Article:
Osborne’s legacy for general practice

Authors: Michael Ingram 

Publication date:  29 Jan 2013

As the government imposes restrictions to tax-free pensions, Michael Ingram considers the options available to GPs

It may just be the law of unintended consequences, but it could turn out that George Osborne, rather than Jeremy Hunt or Andrew Lansley, has the most influence in changing the general practice workforce in the 2010s.

If so, it will boil down to one of the biggest bête noirs of the relationship between government and doctors. This particular beast is the only issue to have raised sufficient ire to lead the profession to call for, but then go flaccidly impotent on, industrial action: the continuing raid on doctors’ pensions.

Ironically, the action that affects the future workforce most may well be taking place off the battlefield. The machine gunners of the popular press seem to have mown down any attempted assault on the entrenched position of the government. Instead, the area that is likely to have the greatest effect is the other “certainty of life”—the simple matter of taxes.

It goes like this. The older generation of general practitioners (GPs), of which I have inadvertently become a member, tend to have spent their working life in full time partnership. They are often male and have their roots planted in the practice in which they have been plodding along. They have, in general, been doing rather well and benefiting from the pension arrangements that were enhanced by the 2004 general medical services contract.

Then along comes the fly in the ointment. Suddenly, the government starts reducing tax relief on pensions so that it is not just retired bankers, top civil servants, and captains of industry who are taxed on generous pension packages but many GPs as well. In April 2012 a new aggressive tax regime started. Complex as it is, this boils down to the fact that you pay loads of tax if your pension benefit value increases by more than £50 000 a year or your pot exceeds £1.5m. I can hear the crocodile tears. But, with index linking, dynamisation, and other such mystic formulas, that figure is easily reached. A lot of GPs will have shed real tears as they wrote unanticipated thumping great cheques to HM Revenue and Customs before the January deadline to cover such pension increases.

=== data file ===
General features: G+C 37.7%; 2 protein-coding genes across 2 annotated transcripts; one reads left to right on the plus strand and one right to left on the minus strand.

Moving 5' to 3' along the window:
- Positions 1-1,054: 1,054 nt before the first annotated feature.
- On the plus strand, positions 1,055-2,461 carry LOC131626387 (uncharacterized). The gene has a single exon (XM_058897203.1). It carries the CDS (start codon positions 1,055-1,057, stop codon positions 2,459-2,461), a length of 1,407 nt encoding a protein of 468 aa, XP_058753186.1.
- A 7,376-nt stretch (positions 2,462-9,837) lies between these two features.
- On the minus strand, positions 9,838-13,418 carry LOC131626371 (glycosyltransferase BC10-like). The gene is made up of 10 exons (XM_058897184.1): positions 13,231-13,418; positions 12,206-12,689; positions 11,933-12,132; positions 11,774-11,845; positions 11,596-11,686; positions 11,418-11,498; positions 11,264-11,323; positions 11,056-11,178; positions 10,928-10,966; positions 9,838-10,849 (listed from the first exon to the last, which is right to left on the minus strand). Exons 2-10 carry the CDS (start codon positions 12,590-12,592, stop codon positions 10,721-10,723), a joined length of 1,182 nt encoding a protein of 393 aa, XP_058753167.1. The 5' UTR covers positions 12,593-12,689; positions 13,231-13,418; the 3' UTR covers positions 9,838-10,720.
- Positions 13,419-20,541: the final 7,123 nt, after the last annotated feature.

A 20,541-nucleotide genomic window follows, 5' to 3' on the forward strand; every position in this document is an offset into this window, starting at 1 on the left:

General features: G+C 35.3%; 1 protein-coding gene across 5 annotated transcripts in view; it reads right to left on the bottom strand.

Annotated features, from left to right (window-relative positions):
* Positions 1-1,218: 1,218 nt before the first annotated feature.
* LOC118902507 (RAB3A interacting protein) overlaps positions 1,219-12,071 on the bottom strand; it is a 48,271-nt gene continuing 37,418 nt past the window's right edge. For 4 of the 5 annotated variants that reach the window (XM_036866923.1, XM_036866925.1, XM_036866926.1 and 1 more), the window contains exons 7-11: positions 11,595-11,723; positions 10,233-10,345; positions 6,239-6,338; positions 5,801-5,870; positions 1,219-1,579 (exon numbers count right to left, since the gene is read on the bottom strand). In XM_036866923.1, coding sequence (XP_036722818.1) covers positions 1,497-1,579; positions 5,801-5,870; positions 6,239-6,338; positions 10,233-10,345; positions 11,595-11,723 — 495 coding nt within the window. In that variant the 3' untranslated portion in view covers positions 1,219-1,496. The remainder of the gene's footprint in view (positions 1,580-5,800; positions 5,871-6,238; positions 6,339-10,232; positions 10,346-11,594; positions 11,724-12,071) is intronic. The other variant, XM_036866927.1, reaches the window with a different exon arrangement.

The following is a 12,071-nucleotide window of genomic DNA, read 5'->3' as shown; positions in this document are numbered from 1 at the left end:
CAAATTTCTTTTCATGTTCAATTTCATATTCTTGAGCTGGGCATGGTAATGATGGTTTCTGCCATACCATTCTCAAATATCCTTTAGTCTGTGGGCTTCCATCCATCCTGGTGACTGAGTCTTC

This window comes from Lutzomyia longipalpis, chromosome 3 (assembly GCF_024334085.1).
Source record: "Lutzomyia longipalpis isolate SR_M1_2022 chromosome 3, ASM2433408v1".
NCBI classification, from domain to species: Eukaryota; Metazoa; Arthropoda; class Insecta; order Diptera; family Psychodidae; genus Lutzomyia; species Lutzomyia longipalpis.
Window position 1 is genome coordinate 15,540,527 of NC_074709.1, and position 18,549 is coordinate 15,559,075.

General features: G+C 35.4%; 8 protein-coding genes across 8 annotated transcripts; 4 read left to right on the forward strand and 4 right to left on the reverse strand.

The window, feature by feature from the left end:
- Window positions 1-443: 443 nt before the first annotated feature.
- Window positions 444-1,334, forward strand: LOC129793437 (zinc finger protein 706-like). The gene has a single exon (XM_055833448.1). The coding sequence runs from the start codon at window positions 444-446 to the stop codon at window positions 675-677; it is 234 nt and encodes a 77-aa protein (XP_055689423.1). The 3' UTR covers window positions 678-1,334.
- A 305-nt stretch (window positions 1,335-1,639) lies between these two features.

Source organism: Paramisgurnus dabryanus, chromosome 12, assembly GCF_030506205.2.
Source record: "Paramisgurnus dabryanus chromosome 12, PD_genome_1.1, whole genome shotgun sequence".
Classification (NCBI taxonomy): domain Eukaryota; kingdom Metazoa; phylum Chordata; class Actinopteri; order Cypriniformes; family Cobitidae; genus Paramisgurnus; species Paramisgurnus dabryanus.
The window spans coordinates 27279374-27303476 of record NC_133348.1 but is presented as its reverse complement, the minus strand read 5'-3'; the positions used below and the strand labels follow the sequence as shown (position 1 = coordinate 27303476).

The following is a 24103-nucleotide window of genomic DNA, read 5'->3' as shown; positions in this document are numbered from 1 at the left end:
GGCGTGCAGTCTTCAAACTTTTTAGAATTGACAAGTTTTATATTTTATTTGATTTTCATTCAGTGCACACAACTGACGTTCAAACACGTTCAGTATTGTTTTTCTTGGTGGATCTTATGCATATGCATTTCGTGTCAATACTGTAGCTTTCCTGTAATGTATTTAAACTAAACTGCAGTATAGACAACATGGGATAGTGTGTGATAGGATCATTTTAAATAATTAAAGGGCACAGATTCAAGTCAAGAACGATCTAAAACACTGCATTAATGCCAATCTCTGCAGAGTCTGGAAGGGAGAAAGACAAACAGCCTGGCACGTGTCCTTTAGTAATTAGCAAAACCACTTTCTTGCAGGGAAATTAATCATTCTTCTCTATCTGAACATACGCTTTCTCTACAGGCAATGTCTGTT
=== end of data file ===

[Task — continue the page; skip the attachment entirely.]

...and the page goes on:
Just to add to the fun, Mr Osborne announced in the autumn statement that from April 2014 the tax-free limits are to be reduced further to £40 000 and a pot of £1.25m. More sweat glistens on the brows of the oldies.

This comes as ministers have orchestrated the imposed general medical services contract for 2013-14, which will mean GPs having to do more work just to earn the same money.

Feed that into the simple laws of supply and demand in the workforce, and suddenly GP partners in their mid to late 50s have put two and two together. They have realised that the next few years represent a massive increase in workload, just to maintain their profit share. That is not so that they can enjoy the fruits of their earnings, but so they can have the privilege of paying large amounts of tax on their pensionable earnings. There are limits to the relentless pursuit of income and those limits are quickly being reached.

So expect an exodus of the grey and wrinkly as they realise that the time has come to take one of two options. They can take early retirement on a lower but unpillaged pension. Alternatively, they can avoid the excessive taxation but cut down their hours to ensure that their earnings fall below the necessary limits, while their leisure and quality of life increase.

An additional lure is that, unlike employed doctors, partners pay the employers superannuation too, so those working at present are paying over 22.5% of their earnings into the pension scheme. Early retirement means an instant hoist in income as superannuation payments cease and that 22.5% goes into your pocket.

The attraction of retirement may mean the loss of experienced, risk accepting GPs. But it should see many more partnerships become available, especially as falling partnership profits will narrow the difference in cost to practices of contracting a partner rather than a salaried doctor. However, whether the appeal of partnerships, with their greater commitment and involvement, is still enough to attract those seeking a career in general practice is another matter.

With the pessimistic outlook on earnings and the rising superannuation contributions for substantially lower benefit in the new NHS pensions plans, paying tax on generous pension benefits may not be a problem in the future.

Competing interests: None declared.

Michael Ingram GP partner The Red House Surgery, Radlett, Hertfordshire, UK

Cite this as BMJ Careers ; doi: